Okay, so first things first:
The Grand Furlough Experiment RV was a bust. Didn't work out. I never got the generator working (a blow to my personal professional pride, if I'm honest, I mean, it's just a small generator, I've repaired dozens of them before, why did this one stubbornly refuse to cooperate?). In the end, I sold it for less than I had in it, which was less than ideal, especially as I had just put all new tires on it.
Chalk one up to experience, lesson learned. In the end I did buy a car, I bought a 2007 Ford Crown Victoria Police Interceptor. In it's former life it was a Raleigh, North Carolina police car. It was cheap, it runs good, drives good, and I like it. It's almost as good as the '89 Crown Vic cop car I used to have before I went to PNG. In some ways it is better.
The whole family likes it. I'm sure I'm permanently warping my kids' taste in cars, but I'm okay with that. We parked it at a relative's place when we left and I expect we'll use it again next time we're stateside.
Speaking of that, yes, we are back in PNG now. We've actually been back for several months and have gotten back into the normal swing of things.
Now, the real reason why I am writing this today:
Among the motorcycles that I work on here are a number of mid 1980's Honda XL250R's. If you know these bikes, you likely know that although they are powered by single cylinder engines, they are equipped with dual carburetors. In fact it would be more correct to think of them as a single 2 barrel carburetor, because that's how it works--at idle, only one carb is actually open, and as you add throttle the other begins to open. The linkage between the two is arranged in such a way that when the first carb is about 1/3 to 1/2 open, the other starts to open and they both reach full open at the same time. Very much like an old car equipped with a 4 barrel carb--low speed driving/riding is done using only half of the carb, but at higher speeds the whole carburetor is at work. In theory, the system gives you all of the advantages of both a small and a large carburetor.
Why is this important? Well, those old "dual carb" Hondas use a unique cylinder head. Later, when Honda abandoned the progressive carb in favor of one big carb, they changed the cylinder head casting so that the 2 heads are not really interchangeable. It is possible to bolt a single carb head onto an engine that was originally equipped with a dual carb head, but then you run into all kinds of problems when you try to put it back into a frame that was originally equipped with a dual carb engine.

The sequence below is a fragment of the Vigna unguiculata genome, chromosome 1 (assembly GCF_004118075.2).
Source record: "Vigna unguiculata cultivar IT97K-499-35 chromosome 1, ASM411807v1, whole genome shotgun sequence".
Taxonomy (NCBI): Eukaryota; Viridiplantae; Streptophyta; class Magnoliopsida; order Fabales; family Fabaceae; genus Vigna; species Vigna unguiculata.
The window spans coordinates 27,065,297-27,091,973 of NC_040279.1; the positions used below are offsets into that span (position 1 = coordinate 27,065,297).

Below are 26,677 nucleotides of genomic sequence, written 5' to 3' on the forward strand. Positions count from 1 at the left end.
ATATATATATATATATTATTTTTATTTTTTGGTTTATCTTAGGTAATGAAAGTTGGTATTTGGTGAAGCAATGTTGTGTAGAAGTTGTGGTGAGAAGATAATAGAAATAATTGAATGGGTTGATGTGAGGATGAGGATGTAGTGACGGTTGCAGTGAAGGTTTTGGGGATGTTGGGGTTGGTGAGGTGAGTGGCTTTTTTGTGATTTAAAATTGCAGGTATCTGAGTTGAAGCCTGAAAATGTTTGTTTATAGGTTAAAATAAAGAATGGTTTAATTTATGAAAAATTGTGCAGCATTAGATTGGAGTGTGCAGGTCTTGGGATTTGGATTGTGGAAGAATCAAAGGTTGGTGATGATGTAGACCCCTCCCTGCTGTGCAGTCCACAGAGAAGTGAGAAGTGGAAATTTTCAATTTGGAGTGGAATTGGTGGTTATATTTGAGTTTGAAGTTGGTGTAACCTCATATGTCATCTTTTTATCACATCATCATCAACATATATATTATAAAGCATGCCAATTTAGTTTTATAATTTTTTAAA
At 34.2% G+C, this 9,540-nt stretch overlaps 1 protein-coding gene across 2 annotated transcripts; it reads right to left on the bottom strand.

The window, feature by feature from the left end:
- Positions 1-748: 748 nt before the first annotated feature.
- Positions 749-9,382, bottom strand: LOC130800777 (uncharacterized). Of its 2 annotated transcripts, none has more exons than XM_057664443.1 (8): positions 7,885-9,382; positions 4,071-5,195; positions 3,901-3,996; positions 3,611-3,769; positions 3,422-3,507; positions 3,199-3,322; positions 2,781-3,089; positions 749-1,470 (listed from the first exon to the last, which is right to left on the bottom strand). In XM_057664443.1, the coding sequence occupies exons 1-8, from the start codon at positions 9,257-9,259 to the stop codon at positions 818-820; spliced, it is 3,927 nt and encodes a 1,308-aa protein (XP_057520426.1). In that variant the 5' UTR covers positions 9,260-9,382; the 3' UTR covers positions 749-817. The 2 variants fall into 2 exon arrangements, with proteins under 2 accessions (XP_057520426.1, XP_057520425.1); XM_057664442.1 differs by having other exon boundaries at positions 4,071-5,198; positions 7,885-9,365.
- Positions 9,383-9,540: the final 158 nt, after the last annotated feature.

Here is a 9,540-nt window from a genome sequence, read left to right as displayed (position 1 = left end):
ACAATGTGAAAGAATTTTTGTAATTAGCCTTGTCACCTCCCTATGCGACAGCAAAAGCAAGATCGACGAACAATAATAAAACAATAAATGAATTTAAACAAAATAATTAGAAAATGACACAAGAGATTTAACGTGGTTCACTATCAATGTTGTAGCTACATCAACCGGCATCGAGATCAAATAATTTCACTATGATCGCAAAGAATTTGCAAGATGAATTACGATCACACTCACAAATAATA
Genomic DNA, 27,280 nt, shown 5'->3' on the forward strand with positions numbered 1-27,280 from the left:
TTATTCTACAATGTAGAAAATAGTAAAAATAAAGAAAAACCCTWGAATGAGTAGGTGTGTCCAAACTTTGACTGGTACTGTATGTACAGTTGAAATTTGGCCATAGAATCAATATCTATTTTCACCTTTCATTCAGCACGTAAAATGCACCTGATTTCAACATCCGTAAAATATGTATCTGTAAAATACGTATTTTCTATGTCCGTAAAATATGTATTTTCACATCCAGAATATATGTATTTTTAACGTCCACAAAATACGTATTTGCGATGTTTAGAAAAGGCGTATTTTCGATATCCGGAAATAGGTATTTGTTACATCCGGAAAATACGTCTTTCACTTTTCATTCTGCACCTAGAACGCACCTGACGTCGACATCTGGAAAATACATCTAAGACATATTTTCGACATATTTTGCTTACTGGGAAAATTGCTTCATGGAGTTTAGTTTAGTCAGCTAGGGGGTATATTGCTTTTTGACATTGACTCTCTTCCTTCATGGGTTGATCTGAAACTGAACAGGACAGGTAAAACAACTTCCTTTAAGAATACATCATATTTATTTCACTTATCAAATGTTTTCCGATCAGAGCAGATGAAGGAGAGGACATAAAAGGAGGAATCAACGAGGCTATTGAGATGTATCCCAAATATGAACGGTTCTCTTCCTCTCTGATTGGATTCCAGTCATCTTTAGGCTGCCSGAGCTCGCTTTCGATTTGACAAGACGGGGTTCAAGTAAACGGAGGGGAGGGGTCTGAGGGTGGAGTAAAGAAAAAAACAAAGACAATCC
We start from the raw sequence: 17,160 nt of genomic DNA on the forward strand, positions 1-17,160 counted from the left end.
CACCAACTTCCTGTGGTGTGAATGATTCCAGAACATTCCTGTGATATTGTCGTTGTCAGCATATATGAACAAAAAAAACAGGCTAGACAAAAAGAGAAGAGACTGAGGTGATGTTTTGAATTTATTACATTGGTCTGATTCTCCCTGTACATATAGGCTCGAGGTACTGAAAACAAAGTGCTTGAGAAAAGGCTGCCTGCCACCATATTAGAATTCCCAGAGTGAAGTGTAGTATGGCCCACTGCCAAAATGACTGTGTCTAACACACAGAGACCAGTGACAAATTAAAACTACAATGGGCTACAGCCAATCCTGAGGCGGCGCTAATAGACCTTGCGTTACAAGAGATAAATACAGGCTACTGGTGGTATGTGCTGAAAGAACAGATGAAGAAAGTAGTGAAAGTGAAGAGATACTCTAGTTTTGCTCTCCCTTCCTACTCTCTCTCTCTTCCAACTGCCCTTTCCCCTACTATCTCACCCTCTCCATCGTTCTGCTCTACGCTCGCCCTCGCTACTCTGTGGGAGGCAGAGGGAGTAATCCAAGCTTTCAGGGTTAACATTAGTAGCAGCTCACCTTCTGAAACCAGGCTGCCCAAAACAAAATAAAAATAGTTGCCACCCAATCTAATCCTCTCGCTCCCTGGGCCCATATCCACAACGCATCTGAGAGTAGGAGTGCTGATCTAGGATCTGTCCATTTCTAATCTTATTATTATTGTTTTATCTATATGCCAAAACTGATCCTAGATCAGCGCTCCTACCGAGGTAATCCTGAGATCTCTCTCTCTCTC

Why is that important? Well, all those old dual carb heads are cracking now. It's true that the cylinder head is designed in such a way that there is very little material between the spark plug hole and the exhaust valves, (which is where they crack) but in Honda's defense, Honda probably never expected people to still be riding these bikes 30+ years after they were made. Nevertheless, they are still good bikes and as long as the head isn't cracked, they are pretty easy to keep running.
Where am I going with this? Well, over the years I have seen a number of XL250R's, (and a couple of '84-'85 XR250R's, which use the same cylinder head) retired simply because of cylinder head cracks. Finding an uncracked head nowdays is extremely difficult--in fact when I go looking on eBay, 9 times out of 10 the heads being sold there are cracked ones. I'm guessing that the sellers probably don't know any better, but if you know what to look for and if the seller has included a picture of the combustion chamber, it's easy to see. One poor friend of mine here, while on a trip to the US, paid $300 for a head from a junkyard in California, carried it here in her suitcase, and gave it to me to use on her bike, only to have me tell her 30 seconds later that the new head was cracked as well.
Anyway, the upshot of all this is that there are a number of overwise perfectly good old bikes floating around here with unusable engines. Some time ago I started wondering what other people around the world were doing with their old XL250R rolling chassis, so naturally I consulted the interweb. I had a couple of ideas that I thought would probably work, but I wanted to know what other people were doing.
Imagine my surprise when I found that there are basically NO pictures of repowered XL250R's on the internet. I guess I shouldn't be surprised, really--I mean, who would bother with a 30 year old dual sport bike? Anyway, I mean to rectify that situation today. Here is a series of pictures of 2 things that you can do to repower your XL250R:
Zongshen/Lifan engine. This would be a super easy one to do. I had an XL250R on my bench with no engine in it and so I experimentally dropped an old Zongshen 200 into it:
And here is my OTHER idea, the one I'm somewhat excited about and I'll tell you why in a minute:
Underneath, I found that the lower rear Rebel engine mount was the same width as the original XL250R, so all I had to do there was cut out the original mounts and make up new ones to weld onto the stubs of the old ones.
I still have not got the exhaust made up, but I don't anticipate any problems there. I'm a little more apprehensive about the carburetor--rather than using the original Rebel single carb (it would run into the rear shock so I can't use it) I am going with a dual carb set-up such as is used on the European version of the CB250. I'll let you know how it goes!
So there! Now I've fixed a gaping hole in the internet. Now thee are pics of what you can do with an old XL250R chassis.